also, (almost every) network hop and node lessens the compound reliability;
some even introduce entirely new failure modes.
]]>

so kudos to Isilon for actually having build great stuff :)


--
dexen deVries

[[[↓][→]]]

``In other news, STFU and hack.''
mahmud, in response to Erann Gat's ``How I lost my faith in Lisp''
http://news.ycombinator.com/item?id=2308816

erik quanstrom

unread,
Apr 22, 2011, 9:07:32 AM4/22/11
to
> It all boils down to having to cope with individual units'
> limits and failures.
>
> If a file needs to be larger than the capacity of the largest
> disk, you stripe data across multiple disks. To handle disk
> failures you use mirroring or parity across multiple disks.
> To increase performance beyond what a single controller can
> do, you add multiple disk controllers.

striping, mirroring, etc really don't need to affect the file system
layout. ken fs, of course, is one example. the mirroring or striping
is one example. in the case of ken fs on aoe, ken fs doesn't even
know at any level that there are raid5s down there. same as with
a regular hba raid controller.

since inside a disk drive, there is also striping across platters and
wierd remapping games (and then there's flash), and i don't see
any justification for calling this a "different fs layout". you wouldn't
say you changed datastructures if you use 8x1gb dimms instead of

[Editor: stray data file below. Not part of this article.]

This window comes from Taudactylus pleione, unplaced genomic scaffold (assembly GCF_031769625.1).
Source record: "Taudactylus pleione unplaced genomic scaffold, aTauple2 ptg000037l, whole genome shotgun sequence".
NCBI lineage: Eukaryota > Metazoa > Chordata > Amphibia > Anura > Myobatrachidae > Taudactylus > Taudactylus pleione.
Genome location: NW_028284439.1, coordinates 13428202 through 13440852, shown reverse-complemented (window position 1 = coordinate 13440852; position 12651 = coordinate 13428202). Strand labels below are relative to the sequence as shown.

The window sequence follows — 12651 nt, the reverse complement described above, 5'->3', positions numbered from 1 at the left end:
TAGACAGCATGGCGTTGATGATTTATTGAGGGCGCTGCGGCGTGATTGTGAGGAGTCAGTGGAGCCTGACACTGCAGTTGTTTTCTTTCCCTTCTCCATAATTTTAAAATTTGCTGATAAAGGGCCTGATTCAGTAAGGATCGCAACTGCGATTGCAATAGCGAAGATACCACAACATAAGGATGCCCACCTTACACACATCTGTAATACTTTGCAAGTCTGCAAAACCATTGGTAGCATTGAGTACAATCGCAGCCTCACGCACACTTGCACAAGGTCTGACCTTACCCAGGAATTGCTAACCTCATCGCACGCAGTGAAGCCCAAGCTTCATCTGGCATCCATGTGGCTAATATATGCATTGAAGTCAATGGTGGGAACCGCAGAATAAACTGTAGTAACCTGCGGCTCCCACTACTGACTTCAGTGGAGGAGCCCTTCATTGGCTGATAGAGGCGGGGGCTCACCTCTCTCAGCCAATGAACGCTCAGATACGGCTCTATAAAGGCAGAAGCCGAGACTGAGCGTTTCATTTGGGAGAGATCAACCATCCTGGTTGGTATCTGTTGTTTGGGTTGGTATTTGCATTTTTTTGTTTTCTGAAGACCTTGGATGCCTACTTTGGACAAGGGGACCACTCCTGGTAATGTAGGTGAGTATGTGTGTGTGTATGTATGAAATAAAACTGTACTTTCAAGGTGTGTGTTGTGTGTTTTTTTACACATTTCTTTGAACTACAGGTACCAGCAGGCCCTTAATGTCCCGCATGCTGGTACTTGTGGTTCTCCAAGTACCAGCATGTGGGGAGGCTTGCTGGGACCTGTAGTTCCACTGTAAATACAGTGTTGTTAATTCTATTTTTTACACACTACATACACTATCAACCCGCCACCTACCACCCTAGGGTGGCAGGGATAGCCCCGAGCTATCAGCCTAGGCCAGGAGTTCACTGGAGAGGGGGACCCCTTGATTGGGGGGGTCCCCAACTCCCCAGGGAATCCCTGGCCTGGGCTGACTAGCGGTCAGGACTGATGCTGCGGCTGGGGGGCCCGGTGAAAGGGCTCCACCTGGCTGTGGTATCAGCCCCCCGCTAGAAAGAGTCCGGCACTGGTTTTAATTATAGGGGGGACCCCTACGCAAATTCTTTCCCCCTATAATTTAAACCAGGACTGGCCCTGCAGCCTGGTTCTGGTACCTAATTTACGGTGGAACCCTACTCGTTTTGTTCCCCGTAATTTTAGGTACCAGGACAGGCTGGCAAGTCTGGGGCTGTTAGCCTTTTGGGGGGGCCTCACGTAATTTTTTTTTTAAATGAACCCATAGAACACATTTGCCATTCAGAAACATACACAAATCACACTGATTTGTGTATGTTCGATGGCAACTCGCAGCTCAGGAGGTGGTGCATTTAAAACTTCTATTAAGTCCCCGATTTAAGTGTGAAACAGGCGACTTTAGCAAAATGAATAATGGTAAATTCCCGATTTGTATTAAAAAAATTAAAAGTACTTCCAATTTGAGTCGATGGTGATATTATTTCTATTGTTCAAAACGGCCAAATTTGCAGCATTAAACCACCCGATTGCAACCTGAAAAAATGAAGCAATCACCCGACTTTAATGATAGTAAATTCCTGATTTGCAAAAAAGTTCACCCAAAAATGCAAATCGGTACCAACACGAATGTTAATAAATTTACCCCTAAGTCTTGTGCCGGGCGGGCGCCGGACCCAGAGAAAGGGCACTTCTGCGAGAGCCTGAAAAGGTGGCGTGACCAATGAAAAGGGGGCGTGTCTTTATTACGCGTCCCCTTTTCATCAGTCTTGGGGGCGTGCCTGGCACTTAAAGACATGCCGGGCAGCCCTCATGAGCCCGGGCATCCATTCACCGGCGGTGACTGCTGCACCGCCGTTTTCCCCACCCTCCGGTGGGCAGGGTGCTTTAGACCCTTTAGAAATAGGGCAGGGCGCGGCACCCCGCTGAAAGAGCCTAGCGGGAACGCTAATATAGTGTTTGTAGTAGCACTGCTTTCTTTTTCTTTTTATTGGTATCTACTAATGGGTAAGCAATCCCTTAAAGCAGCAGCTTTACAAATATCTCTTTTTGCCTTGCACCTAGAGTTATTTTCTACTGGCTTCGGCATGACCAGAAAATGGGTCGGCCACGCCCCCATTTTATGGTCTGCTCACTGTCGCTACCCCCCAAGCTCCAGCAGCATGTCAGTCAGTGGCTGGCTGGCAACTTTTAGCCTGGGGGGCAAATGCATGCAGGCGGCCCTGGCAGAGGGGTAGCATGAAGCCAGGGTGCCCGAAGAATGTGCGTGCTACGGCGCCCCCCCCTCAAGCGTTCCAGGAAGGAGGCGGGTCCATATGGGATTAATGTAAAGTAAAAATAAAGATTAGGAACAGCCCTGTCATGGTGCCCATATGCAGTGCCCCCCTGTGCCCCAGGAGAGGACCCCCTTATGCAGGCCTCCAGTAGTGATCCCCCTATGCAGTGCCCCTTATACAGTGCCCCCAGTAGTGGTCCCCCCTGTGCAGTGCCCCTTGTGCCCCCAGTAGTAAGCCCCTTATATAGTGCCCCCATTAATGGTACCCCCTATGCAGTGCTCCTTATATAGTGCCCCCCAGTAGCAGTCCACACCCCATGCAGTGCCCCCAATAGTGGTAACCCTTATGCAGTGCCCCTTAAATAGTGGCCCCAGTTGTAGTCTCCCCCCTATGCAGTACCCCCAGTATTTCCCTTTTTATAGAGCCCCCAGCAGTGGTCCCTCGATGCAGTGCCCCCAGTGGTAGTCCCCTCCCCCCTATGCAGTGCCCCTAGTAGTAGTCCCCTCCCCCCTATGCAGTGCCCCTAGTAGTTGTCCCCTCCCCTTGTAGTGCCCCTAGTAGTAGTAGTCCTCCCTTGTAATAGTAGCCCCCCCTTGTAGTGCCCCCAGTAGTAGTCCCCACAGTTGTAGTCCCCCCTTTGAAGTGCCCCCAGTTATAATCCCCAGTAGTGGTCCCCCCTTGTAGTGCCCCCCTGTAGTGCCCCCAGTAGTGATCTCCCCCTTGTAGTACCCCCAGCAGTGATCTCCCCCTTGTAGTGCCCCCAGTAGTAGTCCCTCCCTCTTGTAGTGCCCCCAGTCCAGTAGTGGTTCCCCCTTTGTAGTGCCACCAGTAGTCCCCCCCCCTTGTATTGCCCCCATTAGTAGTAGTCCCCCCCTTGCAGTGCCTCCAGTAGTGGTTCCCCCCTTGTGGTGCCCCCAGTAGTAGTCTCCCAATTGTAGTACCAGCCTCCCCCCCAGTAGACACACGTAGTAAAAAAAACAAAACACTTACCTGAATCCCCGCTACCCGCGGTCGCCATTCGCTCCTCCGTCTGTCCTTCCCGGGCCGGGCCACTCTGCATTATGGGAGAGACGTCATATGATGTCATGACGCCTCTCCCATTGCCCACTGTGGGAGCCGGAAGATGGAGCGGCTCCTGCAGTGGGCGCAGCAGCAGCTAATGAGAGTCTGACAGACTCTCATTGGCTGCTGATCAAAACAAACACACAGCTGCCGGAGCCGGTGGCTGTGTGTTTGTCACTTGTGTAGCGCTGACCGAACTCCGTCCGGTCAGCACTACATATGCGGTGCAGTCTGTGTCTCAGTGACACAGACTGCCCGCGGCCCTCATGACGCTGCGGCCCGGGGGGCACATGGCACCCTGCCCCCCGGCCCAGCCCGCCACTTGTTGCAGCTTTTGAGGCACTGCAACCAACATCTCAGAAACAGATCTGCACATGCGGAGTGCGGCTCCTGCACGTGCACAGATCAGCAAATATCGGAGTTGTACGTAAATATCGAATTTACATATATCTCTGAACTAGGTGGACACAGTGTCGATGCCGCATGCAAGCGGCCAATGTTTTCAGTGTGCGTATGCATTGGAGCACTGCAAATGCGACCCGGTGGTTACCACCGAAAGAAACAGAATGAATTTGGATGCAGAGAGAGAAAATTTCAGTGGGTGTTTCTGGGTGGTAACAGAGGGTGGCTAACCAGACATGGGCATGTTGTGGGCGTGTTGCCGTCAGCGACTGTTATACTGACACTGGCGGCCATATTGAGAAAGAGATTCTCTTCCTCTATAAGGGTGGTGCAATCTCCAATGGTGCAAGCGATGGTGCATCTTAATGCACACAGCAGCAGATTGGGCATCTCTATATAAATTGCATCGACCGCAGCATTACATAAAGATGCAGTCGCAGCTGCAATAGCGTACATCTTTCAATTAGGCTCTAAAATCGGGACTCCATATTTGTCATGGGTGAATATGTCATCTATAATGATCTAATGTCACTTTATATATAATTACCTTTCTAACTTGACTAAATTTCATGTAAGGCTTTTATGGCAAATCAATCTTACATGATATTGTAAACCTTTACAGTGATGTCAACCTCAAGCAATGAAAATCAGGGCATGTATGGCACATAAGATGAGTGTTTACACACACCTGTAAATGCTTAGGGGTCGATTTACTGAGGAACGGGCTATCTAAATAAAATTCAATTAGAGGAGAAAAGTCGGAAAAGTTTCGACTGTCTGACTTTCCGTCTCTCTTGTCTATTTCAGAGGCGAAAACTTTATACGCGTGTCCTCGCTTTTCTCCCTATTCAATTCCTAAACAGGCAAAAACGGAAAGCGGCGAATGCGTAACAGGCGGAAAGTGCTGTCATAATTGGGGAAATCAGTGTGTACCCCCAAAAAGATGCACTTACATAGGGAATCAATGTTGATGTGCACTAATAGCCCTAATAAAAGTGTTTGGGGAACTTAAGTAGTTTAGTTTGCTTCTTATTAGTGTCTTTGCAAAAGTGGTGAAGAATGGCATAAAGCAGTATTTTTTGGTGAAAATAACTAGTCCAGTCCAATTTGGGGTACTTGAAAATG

4x2gb, would you?

- erik

Bakul Shah

unread,
Apr 22, 2011, 1:49:15 PM4/22/11
to

I am not getting through....

Check out some papers on http://www.cs.cmu.edu/~garth/
See http://www.pdl.cmu.edu/PDL-FTP/NASD/asplos98.pdf for instance.

Ethan Grammatikidis

unread,
Apr 22, 2011, 11:50:30 PM4/22/11
to

On 18 Apr 2011, at 2:11 pm, Lucio De Re wrote:
>
> One of these days they'll need installation checkboxes (a) to choose
> optional features and (b) to choose different alternative features
> that may clash with each other. One will need a university degree in
> Linuxology to make educated decisions.

University degree? Hopeless! What I knew about Linux kernel
configuration 5 or 6 years ago isn't much use today. You need to
maintain an ongoing and in-depth self-education to keep up with
kernel configuration. I for one would much rather invest my time into
learning the all the curious details of Plan 9, most of which are far
more interesting and certainly much more educational and mind-
broadening than keeping up with the myriad latest hacks of Linux.

> When will natural selection start to apply to Linux distributions?

Natural selection in an environment as fiercely aggressive as what
humans demand of their computers (if that makes sense) unfortunately